19 January 2013 | cressup
Silent scenes that still speak volumes
I would disagree with some of the reviewers on here that the dialogue is weak or flimsy - it is certainly understated but that's really part of the whole film. When something so dramatic happens to the characters there doesn't need to be a rapid outpouring of feelings and melodramatic soliloquies - in fact by keeping it understated Abrahamson slowly builds up the tension as to what it is Richard is exactly going to do next. There may be several shots of silence in this film, but that doesn't mean they aren't saying anything.
There are flashes of brilliance, especially in the scenes between father and son, but I was slightly unnerved/annoyed by the complete lack of mother figure in all of this - the characters are all given some amount of layers which are built upon and yet we see Richard's mother for two short scenes only. I can't imagine that Abrahamson didn't mean for this to be the case but for me it broke the realism slightly - as his mother, wouldn't she have thought something was different about her son recently? It could have added a more interesting aspect to the father as well in that he didn't want to let her in on her son's secret but for some reason she is never dealt with.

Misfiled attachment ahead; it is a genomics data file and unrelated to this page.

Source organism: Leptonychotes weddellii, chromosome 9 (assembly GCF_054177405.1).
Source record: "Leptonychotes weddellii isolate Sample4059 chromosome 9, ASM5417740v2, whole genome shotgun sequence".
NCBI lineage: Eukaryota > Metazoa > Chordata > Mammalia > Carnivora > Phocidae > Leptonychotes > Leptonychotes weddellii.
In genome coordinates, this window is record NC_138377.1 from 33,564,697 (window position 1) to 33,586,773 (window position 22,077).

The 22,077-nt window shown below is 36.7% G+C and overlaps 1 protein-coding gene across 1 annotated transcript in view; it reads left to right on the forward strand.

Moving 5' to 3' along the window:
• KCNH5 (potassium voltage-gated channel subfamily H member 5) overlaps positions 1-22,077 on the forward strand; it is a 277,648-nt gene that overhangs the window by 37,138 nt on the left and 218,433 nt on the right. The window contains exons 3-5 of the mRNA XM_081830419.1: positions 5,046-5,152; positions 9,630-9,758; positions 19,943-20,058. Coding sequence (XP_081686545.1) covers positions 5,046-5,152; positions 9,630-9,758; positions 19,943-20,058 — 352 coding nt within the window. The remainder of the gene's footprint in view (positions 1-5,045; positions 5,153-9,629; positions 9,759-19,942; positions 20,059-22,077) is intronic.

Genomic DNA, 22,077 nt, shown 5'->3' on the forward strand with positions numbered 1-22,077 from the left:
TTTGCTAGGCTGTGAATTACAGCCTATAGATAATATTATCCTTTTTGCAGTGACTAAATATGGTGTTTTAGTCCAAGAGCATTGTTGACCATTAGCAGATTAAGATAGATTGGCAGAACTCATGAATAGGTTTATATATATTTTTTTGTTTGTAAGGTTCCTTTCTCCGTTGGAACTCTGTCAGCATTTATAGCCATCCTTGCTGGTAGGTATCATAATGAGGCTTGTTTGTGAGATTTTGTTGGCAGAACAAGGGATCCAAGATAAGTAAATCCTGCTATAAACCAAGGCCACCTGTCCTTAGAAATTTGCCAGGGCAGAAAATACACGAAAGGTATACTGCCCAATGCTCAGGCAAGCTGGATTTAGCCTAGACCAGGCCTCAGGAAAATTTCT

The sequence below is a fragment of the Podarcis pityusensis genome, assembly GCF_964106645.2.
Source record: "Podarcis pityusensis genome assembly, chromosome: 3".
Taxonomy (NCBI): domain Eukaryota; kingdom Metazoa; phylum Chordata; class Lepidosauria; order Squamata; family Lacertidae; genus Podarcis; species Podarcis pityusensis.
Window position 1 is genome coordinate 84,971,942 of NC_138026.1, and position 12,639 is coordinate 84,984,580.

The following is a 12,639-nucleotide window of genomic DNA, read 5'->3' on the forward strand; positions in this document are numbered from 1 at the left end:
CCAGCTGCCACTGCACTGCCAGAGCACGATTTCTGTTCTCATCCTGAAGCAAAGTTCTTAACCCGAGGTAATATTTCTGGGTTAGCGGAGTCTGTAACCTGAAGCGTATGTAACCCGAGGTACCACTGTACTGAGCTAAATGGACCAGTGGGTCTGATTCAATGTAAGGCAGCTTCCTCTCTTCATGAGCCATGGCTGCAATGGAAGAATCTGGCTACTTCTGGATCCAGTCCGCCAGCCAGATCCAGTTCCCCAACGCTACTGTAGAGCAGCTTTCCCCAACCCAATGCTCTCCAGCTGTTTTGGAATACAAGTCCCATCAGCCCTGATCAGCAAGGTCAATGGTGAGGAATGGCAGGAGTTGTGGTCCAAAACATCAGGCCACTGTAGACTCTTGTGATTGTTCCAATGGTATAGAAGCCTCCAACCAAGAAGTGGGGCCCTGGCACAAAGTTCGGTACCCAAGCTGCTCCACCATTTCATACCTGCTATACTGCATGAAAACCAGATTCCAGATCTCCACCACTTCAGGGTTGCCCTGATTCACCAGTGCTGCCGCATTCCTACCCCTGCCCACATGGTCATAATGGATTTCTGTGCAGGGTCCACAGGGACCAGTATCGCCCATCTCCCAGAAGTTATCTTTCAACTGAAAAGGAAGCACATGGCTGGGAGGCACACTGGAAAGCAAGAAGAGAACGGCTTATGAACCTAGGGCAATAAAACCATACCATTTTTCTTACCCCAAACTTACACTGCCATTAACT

Overall though, a beautifully tranquil soundtrack and a cinematography of rustic, windswept Dublin outskirts add to the haunted performance by Jack Reynor to make a slow building but thoughtful film. I think calling it the most important Irish film of the decade could be stretching it a bit - but it's certainly got me looking forward to Abrahamson's next work, which might well be.